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September/October 2008

Inside This Issue:

 

New Study Projects Wealth Transfer of $1.17 Trillion in Pennsylvania Over Next 50 Years
A new study sponsored by the Center for Rural Pennsylvania projects $1.17 trillion in personal wealth will be transferred among Pennsylvania generations by 2055, with $193.38 billion changing hands by 2015. If just 5 percent of the wealth being transferred by 2015 could be captured for community endowments, about $9.67 billion could be permanently set aside for future community betterment projects.

“This transfer of wealth provides all Pennsylvania communities with an historic opportunity for charitable investments,” said Senator John R. Gordner, chairman of the Center for Rural Pennsylvania. “The Center hopes this study will start conversations among philanthropic groups, community and economic development organizations, financial planners, agricultural interests, community residents and others working to enhance the quality of life in their community.

“We hope that, once residents understand the power of their charitable giving, they’ll consider making a charitable investment now or through their wills to strengthen their community for generations to come,” Sen. Gordner said.

The study, which estimated the transfer of wealth from one generation to the next from 2005 to 2055, also includes wealth scenarios for all 67 Pennsylvania counties.

Adams County, for example, will see $9.25 billion transferred from one generation to the next by 2055. $1.35 billion, or about $38,000 per household, is expected to change hands by 2015.

The study follows the work of Boston College researchers who found the United States was at the beginning of a $41 trillion transfer of wealth from one generation to the next.  The Center for Rural Entrepreneurship conducted the Pennsylvania study and has conducted research in more than 10 states, including Wisconsin, Nebraska, Wyoming and Indiana.

Conducting the research
The Center for Rural Entrepreneurship developed a methodology for creating scenarios for inter-generational wealth transfer for the state and its counties. In general, the goal of the research was to generate conservative scenarios for the likely transfer of wealth from the base year of 2005 to 2055. To complete the research, the researchers: established state and county current net worth (CNW); benchmarked the analysis to the U.S. Federal Reserve’s Flow of Funds Accounts of the United States; matched state and county demographic characteristics with key indicators from the U.S. Federal Reserve’s Survey of Consumer Finances Report to estimate likely CNW for the state and its counties; customized the estimates to the unique characteristics of Pennsylvania and its counties; built a population model for the 50-year timeframe and an economic forecasting model for the state and each county; employed a discounting methodology to reduce the value of the CNW projections to generate a transfer of wealth estimate; projected estimates for the number of deaths throughout the analysis timeframe to estimate when monies may be released; worked with a Pennsylvania-based committee to review the findings and the assumptions; and generated state CNW and transfer of wealth estimates by aggregating the findings for all counties.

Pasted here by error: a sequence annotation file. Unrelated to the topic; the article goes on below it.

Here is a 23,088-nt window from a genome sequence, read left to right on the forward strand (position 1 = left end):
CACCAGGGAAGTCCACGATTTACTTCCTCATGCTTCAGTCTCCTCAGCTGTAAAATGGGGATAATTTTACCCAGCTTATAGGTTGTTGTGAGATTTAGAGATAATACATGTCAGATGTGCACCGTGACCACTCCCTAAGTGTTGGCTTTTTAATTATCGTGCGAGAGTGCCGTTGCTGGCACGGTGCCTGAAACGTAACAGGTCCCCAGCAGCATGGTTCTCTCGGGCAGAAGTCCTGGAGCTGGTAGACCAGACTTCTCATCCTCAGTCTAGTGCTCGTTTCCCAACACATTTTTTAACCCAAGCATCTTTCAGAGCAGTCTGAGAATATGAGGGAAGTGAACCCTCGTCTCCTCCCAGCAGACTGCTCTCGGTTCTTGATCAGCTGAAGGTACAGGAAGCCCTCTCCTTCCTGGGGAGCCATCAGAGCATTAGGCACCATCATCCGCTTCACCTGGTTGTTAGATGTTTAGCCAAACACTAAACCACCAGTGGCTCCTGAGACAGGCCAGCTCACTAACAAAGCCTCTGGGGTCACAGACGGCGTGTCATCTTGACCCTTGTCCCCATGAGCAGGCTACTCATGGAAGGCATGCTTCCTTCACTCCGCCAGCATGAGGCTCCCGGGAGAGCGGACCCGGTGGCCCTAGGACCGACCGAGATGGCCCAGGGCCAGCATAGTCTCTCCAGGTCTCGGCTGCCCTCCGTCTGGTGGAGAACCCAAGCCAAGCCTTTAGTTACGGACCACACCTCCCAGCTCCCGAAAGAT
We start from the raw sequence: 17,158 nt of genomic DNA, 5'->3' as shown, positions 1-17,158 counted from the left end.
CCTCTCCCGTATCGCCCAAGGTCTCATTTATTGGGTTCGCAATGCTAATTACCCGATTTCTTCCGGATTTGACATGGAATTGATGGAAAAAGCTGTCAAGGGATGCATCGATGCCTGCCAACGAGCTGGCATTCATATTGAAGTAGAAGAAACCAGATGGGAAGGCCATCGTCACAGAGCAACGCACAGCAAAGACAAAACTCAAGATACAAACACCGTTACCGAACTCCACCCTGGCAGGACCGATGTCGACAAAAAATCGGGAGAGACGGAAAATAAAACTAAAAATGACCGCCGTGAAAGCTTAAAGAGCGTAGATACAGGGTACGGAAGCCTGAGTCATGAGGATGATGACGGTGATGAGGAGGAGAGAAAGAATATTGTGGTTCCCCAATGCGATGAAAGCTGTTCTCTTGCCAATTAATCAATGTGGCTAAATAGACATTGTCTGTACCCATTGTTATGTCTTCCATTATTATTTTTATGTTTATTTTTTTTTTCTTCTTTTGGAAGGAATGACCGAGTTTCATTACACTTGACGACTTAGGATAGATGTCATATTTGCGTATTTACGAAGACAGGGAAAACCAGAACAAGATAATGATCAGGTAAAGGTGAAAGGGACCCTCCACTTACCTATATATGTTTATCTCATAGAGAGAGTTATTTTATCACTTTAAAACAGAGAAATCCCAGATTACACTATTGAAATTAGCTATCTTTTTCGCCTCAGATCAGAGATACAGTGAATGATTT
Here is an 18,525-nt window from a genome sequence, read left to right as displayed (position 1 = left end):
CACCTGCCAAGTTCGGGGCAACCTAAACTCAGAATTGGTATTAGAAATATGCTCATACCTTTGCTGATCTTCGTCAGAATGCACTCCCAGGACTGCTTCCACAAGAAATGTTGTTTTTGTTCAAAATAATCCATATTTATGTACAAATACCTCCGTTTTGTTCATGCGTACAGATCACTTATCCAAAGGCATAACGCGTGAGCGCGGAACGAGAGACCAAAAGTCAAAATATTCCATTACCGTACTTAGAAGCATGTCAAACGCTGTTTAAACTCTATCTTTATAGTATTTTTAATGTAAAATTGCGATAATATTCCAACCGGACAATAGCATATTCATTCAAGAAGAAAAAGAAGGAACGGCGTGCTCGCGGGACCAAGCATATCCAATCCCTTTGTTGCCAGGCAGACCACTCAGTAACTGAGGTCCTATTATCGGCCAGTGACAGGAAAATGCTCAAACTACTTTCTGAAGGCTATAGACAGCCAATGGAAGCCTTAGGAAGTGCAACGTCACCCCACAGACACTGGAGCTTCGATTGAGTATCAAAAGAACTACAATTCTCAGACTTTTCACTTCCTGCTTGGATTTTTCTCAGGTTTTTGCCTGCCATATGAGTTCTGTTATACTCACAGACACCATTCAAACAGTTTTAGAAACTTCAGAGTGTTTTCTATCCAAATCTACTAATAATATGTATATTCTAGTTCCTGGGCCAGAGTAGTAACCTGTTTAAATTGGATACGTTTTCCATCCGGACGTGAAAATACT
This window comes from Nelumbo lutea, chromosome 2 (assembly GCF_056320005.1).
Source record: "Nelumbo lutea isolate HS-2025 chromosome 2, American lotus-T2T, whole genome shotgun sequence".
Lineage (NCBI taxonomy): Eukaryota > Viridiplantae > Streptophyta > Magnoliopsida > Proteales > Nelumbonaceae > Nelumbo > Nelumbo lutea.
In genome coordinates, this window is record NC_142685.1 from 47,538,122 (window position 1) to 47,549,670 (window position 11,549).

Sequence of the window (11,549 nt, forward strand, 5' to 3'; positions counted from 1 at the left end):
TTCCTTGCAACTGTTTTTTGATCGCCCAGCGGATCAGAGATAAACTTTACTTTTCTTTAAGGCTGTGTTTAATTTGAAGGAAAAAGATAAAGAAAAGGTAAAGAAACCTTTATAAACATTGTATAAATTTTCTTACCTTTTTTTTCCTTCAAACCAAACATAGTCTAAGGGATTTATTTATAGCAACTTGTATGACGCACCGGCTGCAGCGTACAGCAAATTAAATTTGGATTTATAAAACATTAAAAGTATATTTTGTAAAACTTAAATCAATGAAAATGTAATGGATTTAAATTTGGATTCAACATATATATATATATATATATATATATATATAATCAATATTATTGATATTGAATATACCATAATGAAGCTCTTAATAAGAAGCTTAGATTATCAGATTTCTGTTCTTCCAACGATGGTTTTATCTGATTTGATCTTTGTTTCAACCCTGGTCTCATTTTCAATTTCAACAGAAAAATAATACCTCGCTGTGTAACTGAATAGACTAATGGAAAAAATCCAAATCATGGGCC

Making the transfer work for communities
By tapping into some of the wealth that is projected to change hands over the next 10 to 50 years, Pennsylvania communities could take advantage of sustainable funding for community projects.

 “This is an opportunity to think about community investment in a new way,” said Barry Denk, director of the Center for Rural Pennsylvania. “If residents think of their community as another heir and contribute just 5 percent of their wealth to their community, they can dramatically improve and sustain their community’s quality of life for decades to come. This indeed would be a legacy.”

Report, county scenarios available online
The report, Wealth Transfer in Pennsylvania, and the 67 county scenarios are available online at www.ruralpa.org. Copies of the wealth transfer report are also available by calling the Center for Rural Pennsylvania at (717) 787-9555.

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Chairman’s Message